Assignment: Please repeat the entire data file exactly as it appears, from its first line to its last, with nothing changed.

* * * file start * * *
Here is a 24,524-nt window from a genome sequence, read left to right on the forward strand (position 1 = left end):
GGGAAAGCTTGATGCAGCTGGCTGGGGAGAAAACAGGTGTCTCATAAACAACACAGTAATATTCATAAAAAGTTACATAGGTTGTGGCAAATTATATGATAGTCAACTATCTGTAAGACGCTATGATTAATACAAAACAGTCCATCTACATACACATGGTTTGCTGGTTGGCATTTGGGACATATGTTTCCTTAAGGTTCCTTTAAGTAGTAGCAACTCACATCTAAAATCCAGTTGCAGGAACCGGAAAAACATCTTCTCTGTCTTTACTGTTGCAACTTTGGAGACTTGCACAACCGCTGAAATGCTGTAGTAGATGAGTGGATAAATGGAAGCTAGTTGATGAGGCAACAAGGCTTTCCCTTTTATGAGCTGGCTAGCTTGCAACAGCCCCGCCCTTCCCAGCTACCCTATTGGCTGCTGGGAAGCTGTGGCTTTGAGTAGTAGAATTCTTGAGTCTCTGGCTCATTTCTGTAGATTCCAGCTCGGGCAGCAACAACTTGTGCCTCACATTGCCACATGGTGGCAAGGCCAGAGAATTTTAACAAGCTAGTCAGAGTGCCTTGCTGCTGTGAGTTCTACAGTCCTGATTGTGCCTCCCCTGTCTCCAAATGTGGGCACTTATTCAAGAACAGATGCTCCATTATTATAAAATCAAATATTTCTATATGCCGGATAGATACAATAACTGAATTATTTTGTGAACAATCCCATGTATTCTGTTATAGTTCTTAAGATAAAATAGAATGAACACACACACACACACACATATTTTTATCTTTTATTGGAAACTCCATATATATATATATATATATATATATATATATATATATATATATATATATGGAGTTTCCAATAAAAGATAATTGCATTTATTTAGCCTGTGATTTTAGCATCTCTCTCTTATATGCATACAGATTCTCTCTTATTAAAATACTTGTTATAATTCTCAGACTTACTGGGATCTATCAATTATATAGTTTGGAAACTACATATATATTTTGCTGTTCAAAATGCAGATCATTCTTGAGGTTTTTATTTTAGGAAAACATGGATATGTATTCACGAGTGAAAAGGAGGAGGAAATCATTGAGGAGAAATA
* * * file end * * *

Here is a 24,524-nt window from a genome sequence, read left to right on the forward strand (position 1 = left end):
GGGAAAGCTTGATGCAGCTGGCTGGGGAGAAAACAGGTGTCTCATAAACAACACAGTAATATTCATAAAAAGTTACATAGGTTGTGGCAAATTATATGATAGTCAACTATCTGTAAGACGCTATGATTAATACAAAACAGTCCATCTACATACACATGGTTTGCTGGTTGGCATTTGGGACATATGTTTCCTTAAGGTTCCTTTAAGTAGTAGCAACTCACATCTAAAATCCAGTTGCAGGAACCGGAAAAACATCTTCTCTGTCTTTACTGTTGCAACTTTGGAGACTTGCACAACCGCTGAAATGCTGTAGTAGATGAGTGGATAAATGGAAGCTAGTTGATGAGGCAACAAGGCTTTCCCTTTTATGAGCTGGCTAGCTTGCAACAGCCCCGCCCTTCCCAGCTACCCTATTGGCTGCTGGGAAGCTGTGGCTTTGAGTAGTAGAATTCTTGAGTCTCTGGCTCATTTCTGTAGATTCCAGCTCGGGCAGCAACAACTTGTGCCTCACATTGCCACATGGTGGCAAGGCCAGAGAATTTTAACAAGCTAGTCAGAGTGCCTTGCTGCTGTGAGTTCTACAGTCCTGATTGTGCCTCCCCTGTCTCCAAATGTGGGCACTTATTCAAGAACAGATGCTCCATTATTATAAAATCAAATATTTCTATATGCCGGATAGATACAATAACTGAATTATTTTGTGAACAATCCCATGTATTCTGTTATAGTTCTTAAGATAAAATAGAATGAACACACACACACACACACATATTTTTATCTTTTATTGGAAACTCCATATATATATATATATATATATATATATATATATATATATATATATATATGGAGTTTCCAATAAAAGATAATTGCATTTATTTAGCCTGTGATTTTAGCATCTCTCTCTTATATGCATACAGATTCTCTCTTATTAAAATACTTGTTATAATTCTCAGACTTACTGGGATCTATCAATTATATAGTTTGGAAACTACATATATATTTTGCTGTTCAAAATGCAGATCATTCTTGAGGTTTTTATTTTAGGAAAACATGGATATGTATTCACGAGTGAAAAGGAGGAGGAAATCATTGAGGAGAAATA